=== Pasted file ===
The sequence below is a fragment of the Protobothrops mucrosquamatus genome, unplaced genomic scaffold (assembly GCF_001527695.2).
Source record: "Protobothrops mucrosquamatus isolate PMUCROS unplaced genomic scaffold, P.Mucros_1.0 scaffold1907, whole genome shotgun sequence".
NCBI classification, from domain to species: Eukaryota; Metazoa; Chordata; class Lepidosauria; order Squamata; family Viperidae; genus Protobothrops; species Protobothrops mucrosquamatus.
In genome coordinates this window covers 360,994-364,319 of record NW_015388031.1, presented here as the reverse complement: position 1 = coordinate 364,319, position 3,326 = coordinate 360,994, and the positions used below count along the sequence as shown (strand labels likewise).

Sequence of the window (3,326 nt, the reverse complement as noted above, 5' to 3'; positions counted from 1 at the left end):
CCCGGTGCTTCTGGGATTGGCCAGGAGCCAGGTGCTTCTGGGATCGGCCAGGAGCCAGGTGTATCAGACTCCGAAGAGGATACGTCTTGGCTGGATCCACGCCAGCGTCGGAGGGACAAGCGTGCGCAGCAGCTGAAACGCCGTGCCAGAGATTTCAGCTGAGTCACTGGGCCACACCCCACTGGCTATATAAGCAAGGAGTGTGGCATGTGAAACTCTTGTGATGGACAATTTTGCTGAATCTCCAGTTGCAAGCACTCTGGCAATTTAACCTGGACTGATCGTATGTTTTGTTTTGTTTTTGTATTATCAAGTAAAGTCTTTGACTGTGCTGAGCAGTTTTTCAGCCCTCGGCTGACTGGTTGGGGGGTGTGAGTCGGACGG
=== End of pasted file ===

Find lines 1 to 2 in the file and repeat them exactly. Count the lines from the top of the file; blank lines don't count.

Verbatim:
The sequence below is a fragment of the Protobothrops mucrosquamatus genome, unplaced genomic scaffold (assembly GCF_001527695.2).
Source record: "Protobothrops mucrosquamatus isolate PMUCROS unplaced genomic scaffold, P.Mucros_1.0 scaffold1907, whole genome shotgun sequence".